As someone obsessed with Japanese food and culture, my maiden trip to the country was rather important. While spending my time at the Izayakas (Japanese taverns) in Tokyo and sampling those indulgent desserts featured on the top of my list, I also wanted to explore some of the smaller towns around. The most recommended of the lot was a town 120-kilometre away from Tokyo called Nikko in the Tochigi Prefecture.
To get there, I had to ditch the famous bullet trains of Japan and hop on to an old-school train with red benches and big windows. It was an instant change in pace. From glitz and glamour of the capital city, the scenery changed to large mansions on the outskirts of the city, followed by Yuzu plantations by train tracks, clear water streams and striking autumn foliage. As the train approached our final stop Kinugawa-Onsen Station, the parallel roads got narrower and quieter. The look and feel of the town instantly transported me into a sepia-toned Japanese movie. The locals here have a saying that goes ‘Don’t say perfect until you have seen the natural beauty of Nikko’. And it sure stands true. Nikko is best known for its natural beauty and cultural significance. From the 8th century Buddhist Shrines, hot water baths to a steam engine, most of the city will take you to 17th century Japan’s Edo era.
When I reached the Kinugawa-Onsen Station, little did I know that we would be treated by a loud whistle from a good ol’ steam locomotive! Taiju — the steam engine is Nikko’s pride possession that pays homage to the time when the region was called the ‘kingdoms of steam locomotives”, as it operated up to 85 steam locomotives. You can take a joy ride on Taiju between Shimoimaichi Station and Kinugawa Onsen Station on Kinugawa Line.
Where it all began
According to the legends, the first Buddhist priest attempted to climb the Holy Mountain in Nikko called Nantai. River Daiya crossed his path and thus the priest stood there praying to the river god. After a few months, the god raised a giant snake that formed the bridge. Today that bridge is called Shinkyo Bridge which is also considered a gateway to the shrines in Nikko.
This red bridge has been a heritage site since 1999. As you make way through the winding roads, the Shinkyo Bridge stands tall to make a statement. With clear water flowing from underneath, and nature in its full glory, this is a sight extremely surreal. One must buy an entry pass to cross the bridge and enter the temple complex to visit the Toshogu Shrine that was built in 1617. This UNESCO heritage site was built by 4,54,000 artisans in just about 18 months. The premise also sports a 118 feet five-story pagoda called Go-juu-no-toh. The highlight of the tower is the fact that is built to resist the frequent earthquakes that the country faces.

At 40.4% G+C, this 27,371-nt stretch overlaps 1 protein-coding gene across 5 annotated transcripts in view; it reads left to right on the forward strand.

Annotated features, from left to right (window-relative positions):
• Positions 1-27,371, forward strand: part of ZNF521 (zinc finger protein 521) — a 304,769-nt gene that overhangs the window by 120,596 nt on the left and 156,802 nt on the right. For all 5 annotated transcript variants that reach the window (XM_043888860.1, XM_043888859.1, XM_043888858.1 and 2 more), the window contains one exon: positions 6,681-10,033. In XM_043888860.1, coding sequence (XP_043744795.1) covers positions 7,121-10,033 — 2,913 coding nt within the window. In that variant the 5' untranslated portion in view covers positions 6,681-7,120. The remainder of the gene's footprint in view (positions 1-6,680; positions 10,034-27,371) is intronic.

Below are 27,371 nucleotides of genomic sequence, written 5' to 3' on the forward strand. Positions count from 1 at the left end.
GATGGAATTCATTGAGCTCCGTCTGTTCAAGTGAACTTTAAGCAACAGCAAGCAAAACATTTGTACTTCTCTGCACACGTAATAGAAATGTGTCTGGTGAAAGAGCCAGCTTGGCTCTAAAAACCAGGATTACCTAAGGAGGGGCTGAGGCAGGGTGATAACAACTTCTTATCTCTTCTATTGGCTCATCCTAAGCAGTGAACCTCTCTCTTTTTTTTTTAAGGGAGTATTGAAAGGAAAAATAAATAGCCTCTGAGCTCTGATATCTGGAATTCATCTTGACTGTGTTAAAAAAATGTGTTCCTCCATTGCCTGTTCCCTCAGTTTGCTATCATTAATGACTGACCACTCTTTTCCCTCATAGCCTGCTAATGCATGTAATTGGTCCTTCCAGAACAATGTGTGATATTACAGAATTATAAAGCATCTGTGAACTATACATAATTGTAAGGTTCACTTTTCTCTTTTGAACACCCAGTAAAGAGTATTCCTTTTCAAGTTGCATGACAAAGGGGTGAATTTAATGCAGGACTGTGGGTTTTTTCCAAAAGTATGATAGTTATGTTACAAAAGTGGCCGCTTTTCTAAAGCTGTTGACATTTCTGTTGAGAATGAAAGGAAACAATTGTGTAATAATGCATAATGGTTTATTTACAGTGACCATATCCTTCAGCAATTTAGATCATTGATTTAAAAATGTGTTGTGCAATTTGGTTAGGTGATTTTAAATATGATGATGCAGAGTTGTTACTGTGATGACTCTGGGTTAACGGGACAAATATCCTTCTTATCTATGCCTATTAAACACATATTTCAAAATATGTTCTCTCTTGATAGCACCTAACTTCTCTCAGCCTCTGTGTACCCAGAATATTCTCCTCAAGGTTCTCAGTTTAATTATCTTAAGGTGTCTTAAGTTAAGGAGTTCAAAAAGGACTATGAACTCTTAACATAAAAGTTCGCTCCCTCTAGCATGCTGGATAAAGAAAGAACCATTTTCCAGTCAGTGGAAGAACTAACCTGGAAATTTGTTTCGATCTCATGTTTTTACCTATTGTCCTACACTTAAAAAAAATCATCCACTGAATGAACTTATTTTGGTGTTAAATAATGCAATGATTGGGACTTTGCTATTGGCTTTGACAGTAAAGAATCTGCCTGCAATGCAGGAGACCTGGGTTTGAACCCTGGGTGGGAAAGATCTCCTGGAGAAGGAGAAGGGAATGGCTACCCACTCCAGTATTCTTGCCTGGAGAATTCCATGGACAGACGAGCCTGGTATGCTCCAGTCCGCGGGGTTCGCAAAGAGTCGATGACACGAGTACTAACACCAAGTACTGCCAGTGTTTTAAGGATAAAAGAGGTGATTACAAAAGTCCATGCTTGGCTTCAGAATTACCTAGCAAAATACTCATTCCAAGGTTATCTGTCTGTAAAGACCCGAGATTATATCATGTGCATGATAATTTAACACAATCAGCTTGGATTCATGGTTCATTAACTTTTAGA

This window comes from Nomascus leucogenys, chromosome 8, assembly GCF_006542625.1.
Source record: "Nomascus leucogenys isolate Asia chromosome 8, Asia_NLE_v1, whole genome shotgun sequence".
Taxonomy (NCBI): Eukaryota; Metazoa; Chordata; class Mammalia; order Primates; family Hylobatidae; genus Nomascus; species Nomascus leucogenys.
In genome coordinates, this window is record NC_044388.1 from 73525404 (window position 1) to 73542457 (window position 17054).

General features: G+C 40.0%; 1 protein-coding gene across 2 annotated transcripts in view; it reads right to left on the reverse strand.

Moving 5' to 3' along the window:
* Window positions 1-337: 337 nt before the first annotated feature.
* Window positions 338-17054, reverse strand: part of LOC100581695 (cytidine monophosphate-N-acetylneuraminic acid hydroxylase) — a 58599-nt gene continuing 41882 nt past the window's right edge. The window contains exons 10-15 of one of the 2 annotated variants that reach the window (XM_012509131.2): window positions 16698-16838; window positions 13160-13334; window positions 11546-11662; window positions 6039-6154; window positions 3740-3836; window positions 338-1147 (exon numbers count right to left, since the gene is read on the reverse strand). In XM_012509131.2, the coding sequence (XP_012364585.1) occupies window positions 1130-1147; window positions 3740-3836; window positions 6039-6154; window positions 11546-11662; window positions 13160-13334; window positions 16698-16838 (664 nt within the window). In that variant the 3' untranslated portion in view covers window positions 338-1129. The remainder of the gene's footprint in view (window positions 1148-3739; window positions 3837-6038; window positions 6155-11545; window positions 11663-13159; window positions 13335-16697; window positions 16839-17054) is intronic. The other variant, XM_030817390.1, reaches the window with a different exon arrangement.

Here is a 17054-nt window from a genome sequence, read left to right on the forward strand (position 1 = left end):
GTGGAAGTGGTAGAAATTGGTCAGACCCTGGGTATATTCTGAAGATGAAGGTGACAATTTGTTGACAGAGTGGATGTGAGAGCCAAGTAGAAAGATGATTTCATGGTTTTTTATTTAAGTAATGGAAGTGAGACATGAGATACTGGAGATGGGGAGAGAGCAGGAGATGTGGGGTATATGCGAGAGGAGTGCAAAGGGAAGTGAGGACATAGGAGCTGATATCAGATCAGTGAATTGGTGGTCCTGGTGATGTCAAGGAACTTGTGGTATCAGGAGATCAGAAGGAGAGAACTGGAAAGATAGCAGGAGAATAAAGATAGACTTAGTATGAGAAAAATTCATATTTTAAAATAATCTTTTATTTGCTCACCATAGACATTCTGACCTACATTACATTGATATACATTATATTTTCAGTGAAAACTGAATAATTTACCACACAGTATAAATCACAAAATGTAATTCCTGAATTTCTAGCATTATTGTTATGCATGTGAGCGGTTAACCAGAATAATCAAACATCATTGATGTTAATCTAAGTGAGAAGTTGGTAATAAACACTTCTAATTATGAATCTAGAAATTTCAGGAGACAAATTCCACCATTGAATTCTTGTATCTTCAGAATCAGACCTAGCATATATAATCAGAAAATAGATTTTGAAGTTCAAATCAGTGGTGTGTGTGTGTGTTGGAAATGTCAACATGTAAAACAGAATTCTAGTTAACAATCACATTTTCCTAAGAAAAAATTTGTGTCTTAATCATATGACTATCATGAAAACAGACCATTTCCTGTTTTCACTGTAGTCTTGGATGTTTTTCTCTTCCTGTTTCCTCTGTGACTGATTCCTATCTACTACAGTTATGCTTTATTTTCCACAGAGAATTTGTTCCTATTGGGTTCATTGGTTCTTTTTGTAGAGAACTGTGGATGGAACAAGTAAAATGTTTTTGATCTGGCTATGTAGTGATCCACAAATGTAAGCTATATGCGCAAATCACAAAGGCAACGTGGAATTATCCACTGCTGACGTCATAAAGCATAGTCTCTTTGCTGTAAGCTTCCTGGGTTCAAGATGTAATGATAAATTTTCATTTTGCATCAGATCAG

From the Shinkyo Bridge to the temple complex, hike through the forest and if you are up for some fun, then buy a Kimono from the shop close by and get a ride of a hand-pulled buggy. Your rider will also stop by and tell you about the other monuments in the area. You will spot the Rinnoji Temple Complex, Kaizando (Sacred Hall for the Founder of the Temple), Takino-o Shrine, Futarasan Shrine - Honden, Rinnoji Shrine - Taiyuin Temple. The natural beauty and the zen-like atmosphere will fill you up with positivity. To understand the Japanese culture, I decided to make a trip to the Edo Wonderland at Nikko. This theme park has recreated the society during the Edo Period (1603-1868). The architecture of the park will tell you all about the life of the local Japanese back then. The staff here also dresses up in their traditional outfits and helps you get a glimpse into their day-to-day life. The village is divided into five main sections called Kaido (Road to Edo), Shukuba-machi (Inn Town), Shokagai (Market Distric
t), Buke-yashiki (Samurai Residence), and Ninja no Sato (Ninja Village). The village is big enough for you to shop, eat and relax for an entire day.
Natural Spa Town
When booking a place to stay at Nikko, I highly recommend looking for a resort with a private onsen on the property. Onsen is a natural hot water bath and Nikko’s northern town Okunikko is known to be a spa town because of its Yumoto Onsen. Our Ryokan (a Japanese style inn) had an outdoor onsen by the foot of the mountain. So while the water was steaming hot, there was a nip in the air from the autumn breeze. To sit inside an onsen, one must follow a list of rules; the most important was to enter the bath naked, something that can be intimidating to many. But ask those who have been inside an onsen and they will tell you to get over the fear and jump in as this experience is relaxing and liberating!
Being a small town, you will find only a few places to dine at, that too by the Kinugawa Onsen Station. But they too shut down as dinner time approaches, so best is to pack a bento box to eat for dinner or let your resort know about it in advance. When in Nikko, one must try their special Soba noodles, Maitake Mushrooms, Nikko-yuba (tofu skin) and fresh grilled fish. But what you can’t leave the town without trying is the unique dessert called Manju. It is made from sweet azuki bean paste containing both mashed and whole beans, which are wrapped in flour dough and steamed with the onsen water. If you appreciate beer, then keep a lookout for onsen beers that are available here.